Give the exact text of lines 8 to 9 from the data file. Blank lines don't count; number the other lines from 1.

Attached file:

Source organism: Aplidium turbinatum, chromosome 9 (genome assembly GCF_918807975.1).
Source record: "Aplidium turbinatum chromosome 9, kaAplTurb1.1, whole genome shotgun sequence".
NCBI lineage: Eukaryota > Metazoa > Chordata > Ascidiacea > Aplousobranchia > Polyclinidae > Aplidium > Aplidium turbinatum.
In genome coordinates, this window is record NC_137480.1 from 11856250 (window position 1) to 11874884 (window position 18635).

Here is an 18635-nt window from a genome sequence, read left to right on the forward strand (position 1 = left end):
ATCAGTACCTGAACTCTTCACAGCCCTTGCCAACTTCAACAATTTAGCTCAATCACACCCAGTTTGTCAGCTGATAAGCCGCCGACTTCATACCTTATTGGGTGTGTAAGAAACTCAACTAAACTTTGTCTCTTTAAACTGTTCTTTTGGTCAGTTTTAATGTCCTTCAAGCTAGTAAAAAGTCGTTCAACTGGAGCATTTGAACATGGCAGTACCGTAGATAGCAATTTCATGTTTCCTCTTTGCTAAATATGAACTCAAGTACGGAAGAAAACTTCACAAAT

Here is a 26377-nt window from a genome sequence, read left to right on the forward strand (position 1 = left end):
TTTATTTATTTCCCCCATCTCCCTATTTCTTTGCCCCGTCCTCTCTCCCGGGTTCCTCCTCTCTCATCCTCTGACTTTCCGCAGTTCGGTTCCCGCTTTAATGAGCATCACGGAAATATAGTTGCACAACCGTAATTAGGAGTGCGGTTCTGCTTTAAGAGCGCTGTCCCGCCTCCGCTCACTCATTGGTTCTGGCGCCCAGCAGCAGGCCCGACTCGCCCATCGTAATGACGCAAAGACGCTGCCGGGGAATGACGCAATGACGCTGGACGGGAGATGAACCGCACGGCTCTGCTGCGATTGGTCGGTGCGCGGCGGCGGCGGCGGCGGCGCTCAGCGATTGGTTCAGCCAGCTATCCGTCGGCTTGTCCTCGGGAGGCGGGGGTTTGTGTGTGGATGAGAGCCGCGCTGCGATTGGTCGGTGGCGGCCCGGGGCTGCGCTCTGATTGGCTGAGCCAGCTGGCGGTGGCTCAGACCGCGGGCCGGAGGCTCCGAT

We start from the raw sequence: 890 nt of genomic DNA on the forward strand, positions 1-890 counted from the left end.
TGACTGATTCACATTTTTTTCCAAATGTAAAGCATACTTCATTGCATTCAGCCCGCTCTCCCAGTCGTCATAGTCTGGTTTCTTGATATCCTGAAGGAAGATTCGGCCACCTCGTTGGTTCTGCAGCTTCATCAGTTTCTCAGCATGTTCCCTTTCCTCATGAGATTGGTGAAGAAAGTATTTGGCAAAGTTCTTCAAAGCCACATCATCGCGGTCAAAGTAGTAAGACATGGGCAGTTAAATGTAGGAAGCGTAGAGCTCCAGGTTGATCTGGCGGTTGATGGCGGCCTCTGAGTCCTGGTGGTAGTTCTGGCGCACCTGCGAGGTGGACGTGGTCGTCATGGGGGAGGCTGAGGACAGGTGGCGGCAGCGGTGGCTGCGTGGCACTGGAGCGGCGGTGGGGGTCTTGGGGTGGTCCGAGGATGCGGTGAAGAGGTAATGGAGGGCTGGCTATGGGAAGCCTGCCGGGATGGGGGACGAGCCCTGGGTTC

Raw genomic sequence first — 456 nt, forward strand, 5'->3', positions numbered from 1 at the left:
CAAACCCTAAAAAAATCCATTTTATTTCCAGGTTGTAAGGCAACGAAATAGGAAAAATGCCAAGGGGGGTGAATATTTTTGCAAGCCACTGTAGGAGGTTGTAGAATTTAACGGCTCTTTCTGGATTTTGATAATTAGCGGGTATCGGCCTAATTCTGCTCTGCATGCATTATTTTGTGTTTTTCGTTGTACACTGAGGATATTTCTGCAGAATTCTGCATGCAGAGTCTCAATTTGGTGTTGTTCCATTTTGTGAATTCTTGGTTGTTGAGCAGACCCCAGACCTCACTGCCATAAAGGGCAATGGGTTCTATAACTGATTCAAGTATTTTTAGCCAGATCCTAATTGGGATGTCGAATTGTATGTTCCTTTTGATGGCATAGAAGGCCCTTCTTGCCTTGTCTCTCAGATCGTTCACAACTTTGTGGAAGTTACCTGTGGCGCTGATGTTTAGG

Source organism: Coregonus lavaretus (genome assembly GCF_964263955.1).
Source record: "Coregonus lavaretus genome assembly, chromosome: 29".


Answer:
TTTATTTATTTCCCCCATCTCCCTATTTCTTTGCCCCGTCCTCTCTCCCGGGTTCCTCCTCTCTCATCCTCTGACTTTCCGCAGTTCGGTTCCCGCTTTAATGAGCATCACGGAAATATAGTTGCACAACCGTAATTAGGAGTGCGGTTCTGCTTTAAGAGCGCTGTCCCGCCTCCGCTCACTCATTGGTTCTGGCGCCCAGCAGCAGGCCCGACTCGCCCATCGTAATGACGCAAAGACGCTGCCGGGGAATGACGCAATGACGCTGGACGGGAGATGAACCGCACGGCTCTGCTGCGATTGGTCGGTGCGCGGCGGCGGCGGCGGCGGCGCTCAGCGATTGGTTCAGCCAGCTATCCGTCGGCTTGTCCTCGGGAGGCGGGGGTTTGTGTGTGGATGAGAGCCGCGCTGCGATTGGTCGGTGGCGGCCCGGGGCTGCGCTCTGATTGGCTGAGCCAGCTGGCGGTGGCTCAGACCGCGGGCCGGAGGCTCCGAT

We start from the raw sequence: 890 nt of genomic DNA on the forward strand, positions 1-890 counted from the left end.